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It looks like, as predicted by the optimists (and even realists) among you, I will get everything I need to depart on time. There are a number of components to this, few of which I can take credit for. I've been humbled many times already during my preparation, but the last couple of weeks have shown me the kindness of others on an entirely new level.
Let me paint you a picture - at home in Ireland I live in a small village, barely more like a hamlet. To get to the house you must turn off the main road passing through, and take your chances on a winding, steep, narrow laneway. Once you have mastered the art of these conditions, you must then factor in the unpaved surface - regular rainfall erodes the gravelly surface to create a sloping effect on both sides, and potholes big enough to lose a wheel into. Negotiating this for well over half a mile will take you past the most inclined section, where you must avoid the temptation to turn onto a more attractive looking offshoot. Eventually you will arrive through the farm gate to the McCarron homestead, where you will inevitably be greeted by a wild bounding brown blur of what is most likely an over-excitable dog. Dog it is, and a most beautiful and friendly one at that once you get to know it. But imagine for a second you are a postman - to me this does not seem like an ideal scenario; in fact I believe if this was on my route as a postie, I'd probably dump the letters at the bottom of the lane and take my chances.
Luckily for my family and me, our postman Noel does not feel like this. As well as successfully and cheerfully delivering our mail he has become a close friend. After hearing of my exploits on two wheels, took it upon himself to succeed where I had failed - in raising funds to get me on course for departure. Together with my mum, and some help from Noel's wife, they canvassed the local area creating a raffle, securing some great prizes through their charm and contacts. The top prize was a real belter - Billy Nutt, the local travel agent, donated a ferry ticket from Belfast to Scotland to watch the TT.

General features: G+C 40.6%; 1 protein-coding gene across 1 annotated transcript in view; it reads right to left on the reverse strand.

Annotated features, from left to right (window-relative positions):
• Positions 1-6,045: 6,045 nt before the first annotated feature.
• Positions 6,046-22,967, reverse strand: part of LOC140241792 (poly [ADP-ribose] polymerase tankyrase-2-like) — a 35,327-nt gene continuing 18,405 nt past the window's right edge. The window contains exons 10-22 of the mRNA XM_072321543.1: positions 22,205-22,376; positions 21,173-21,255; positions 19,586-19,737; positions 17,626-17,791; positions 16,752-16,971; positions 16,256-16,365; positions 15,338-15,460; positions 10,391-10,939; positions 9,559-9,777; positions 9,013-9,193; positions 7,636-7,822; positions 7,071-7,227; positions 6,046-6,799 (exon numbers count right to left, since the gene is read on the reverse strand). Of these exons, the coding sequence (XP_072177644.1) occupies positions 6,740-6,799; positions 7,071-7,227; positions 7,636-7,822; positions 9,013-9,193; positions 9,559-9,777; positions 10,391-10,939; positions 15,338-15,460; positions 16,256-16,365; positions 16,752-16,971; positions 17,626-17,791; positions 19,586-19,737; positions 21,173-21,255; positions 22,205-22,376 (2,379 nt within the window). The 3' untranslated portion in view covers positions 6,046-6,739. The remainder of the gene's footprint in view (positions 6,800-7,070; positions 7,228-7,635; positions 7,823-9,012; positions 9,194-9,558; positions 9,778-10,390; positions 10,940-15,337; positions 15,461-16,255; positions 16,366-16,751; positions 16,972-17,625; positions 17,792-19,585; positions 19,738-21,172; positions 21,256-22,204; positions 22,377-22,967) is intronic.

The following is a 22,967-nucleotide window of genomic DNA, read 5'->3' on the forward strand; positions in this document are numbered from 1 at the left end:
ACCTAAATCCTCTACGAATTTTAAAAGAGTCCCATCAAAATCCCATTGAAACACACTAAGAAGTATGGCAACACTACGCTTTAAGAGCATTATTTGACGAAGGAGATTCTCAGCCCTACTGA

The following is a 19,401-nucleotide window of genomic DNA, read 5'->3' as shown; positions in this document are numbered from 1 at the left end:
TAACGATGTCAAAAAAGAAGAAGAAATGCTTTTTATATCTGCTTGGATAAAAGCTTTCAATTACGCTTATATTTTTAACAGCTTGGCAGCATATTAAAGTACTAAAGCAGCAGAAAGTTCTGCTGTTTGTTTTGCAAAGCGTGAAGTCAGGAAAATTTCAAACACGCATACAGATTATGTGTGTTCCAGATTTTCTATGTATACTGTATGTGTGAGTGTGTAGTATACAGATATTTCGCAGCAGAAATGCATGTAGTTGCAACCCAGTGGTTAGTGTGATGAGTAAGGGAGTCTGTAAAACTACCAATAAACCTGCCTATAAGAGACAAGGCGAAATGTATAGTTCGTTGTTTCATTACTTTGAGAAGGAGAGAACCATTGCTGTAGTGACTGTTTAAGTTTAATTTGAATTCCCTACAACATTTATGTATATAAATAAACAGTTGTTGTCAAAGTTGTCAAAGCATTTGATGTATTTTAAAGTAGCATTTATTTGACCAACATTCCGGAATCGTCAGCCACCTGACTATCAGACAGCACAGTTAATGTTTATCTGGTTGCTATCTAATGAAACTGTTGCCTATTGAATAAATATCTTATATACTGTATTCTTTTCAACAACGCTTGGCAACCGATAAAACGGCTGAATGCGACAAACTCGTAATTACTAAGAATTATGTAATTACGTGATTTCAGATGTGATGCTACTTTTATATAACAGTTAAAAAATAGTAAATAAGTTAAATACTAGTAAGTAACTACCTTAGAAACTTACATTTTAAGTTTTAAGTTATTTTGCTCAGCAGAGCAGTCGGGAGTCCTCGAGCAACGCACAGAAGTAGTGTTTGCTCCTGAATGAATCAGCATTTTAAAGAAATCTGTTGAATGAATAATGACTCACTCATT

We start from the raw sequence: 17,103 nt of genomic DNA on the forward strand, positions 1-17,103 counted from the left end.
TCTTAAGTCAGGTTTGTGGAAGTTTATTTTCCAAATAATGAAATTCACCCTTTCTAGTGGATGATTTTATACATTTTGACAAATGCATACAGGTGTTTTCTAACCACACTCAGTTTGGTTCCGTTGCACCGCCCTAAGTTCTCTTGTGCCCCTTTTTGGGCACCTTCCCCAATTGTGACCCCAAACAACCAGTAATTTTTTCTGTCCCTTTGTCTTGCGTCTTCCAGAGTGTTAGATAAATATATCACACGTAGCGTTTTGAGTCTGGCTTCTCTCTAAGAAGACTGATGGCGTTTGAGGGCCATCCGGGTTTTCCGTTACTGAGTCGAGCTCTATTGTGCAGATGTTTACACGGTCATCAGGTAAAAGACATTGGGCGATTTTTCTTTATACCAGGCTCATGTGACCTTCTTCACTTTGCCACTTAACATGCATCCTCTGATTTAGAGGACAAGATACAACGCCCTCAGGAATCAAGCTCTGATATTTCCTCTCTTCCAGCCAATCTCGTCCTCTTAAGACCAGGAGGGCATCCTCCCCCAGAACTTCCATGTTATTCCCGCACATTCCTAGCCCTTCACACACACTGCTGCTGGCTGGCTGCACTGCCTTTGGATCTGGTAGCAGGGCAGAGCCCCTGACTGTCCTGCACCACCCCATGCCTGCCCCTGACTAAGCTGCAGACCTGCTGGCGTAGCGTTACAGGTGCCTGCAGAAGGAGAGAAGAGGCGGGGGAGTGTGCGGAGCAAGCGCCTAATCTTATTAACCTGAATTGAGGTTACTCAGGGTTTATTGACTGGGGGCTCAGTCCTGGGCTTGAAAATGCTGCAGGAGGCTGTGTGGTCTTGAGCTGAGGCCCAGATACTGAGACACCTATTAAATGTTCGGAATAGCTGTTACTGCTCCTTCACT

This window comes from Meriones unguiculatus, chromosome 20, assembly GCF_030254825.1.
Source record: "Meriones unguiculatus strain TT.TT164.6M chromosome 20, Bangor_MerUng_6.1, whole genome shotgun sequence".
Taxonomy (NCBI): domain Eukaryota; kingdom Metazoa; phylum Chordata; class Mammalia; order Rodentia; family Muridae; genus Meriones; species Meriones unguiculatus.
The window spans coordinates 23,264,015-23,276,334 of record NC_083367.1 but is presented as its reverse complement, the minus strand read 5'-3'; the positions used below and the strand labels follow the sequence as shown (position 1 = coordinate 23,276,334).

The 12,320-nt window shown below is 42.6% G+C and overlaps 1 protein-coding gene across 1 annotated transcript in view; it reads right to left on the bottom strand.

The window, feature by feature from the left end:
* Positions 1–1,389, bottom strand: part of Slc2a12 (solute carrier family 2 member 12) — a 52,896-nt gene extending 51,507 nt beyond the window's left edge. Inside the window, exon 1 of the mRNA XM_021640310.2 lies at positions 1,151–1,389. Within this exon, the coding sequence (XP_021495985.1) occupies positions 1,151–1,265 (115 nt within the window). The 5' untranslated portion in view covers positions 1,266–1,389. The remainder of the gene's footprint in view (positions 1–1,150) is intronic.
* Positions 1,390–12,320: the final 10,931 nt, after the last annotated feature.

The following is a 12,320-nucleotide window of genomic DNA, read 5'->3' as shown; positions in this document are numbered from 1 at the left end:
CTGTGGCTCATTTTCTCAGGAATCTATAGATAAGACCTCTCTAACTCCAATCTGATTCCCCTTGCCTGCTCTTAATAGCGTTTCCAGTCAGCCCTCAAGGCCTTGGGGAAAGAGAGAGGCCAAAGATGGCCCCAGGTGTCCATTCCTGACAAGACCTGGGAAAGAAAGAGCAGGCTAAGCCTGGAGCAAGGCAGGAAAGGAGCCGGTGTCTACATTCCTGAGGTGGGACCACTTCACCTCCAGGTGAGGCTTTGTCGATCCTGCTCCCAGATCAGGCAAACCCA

All the money that they raise will go towards helping me gather my gear and get on the road. My thankfulness goes beyond words. Meanwhile, staying in the North Coast of Northern Ireland for a moment, let's talk about Roger. Roger is the proprietor of my local coffee shop in Castlerock, a great wee establishment called Crusoes where I have had many a fine coffee either pre- or post- beach related frivolities. So you can imagine what a pleasant surprise it was to hear that Roger would like to sponsor me for a coffee a day during my ride. Coffee is my fuel, only second to sleep. I will work on a way of showing my gratitude for these kindnesses during my travels.
The other big piece of Cycling Reporter news that have broken recently regards some key sponsors. I finally have my Ortlieb pannier bags on their way to me, and I am delighted to say that the deal went through The BikeBagShop.com. As well as cutting me a superb deal on all my Ortlieb equipment, including a dry bag and a water sack, they are supplying me with a fully sponsored Wandertec BONGO trailer. So not only do I have the best bags for the job, (Ortlieb are now the largest selling suppliers of bicycle pannier bags) I also have a trailer to carry all my film gear. This'll avoid any nasty 'jenga' type scenarios of trying to pile cameras ands tripods on top of camping equipment on the back of an already overladen bike. Once I'm on the road I'll give some updates on how I'm using the kit and how it's all working out for me.
This brings me to my most recent sponsor - and not my least by a very, very long shot. Still in need of a tent, sleeping bag, sleeping mat and camping stove, I spent months researching the best place to get these things preferably all together, and from a retailer who not only 'got' my trip, but could offer me advice, experience and a wealth of outdoors knowledge to boot. Step up, MountainMan Outdoors. Located in Old Forge, they sit pretty at the foot of the Adirondack mountain range about 300 miles upstate from New York City. Not having time to make the trip up there before I left wasn't a problem with the help of Nanette who via phone helped me chose my kit, cut me the deal, and everything was shipped the next day. However, feeling that time restraints had cheated me out of visiting the store, meeting the staff in person and getting the lowdown on what it's like to live in that particularly stunning part of the world, I've decided to factor them into my route. After Syracuse now I will ride east for a day and half to stop off at Old Forge. This'll also give me the chance to pick up any other equipment I might have overlooked in my rush to depart. As with my other sponsors, I'll give regular updates along on the way on how I'm finding using everything, and whatI'd recommend to others.
So that's where I'm at - things are coming together. My reliance on the US Postal Service has reached a zen state. More news soon...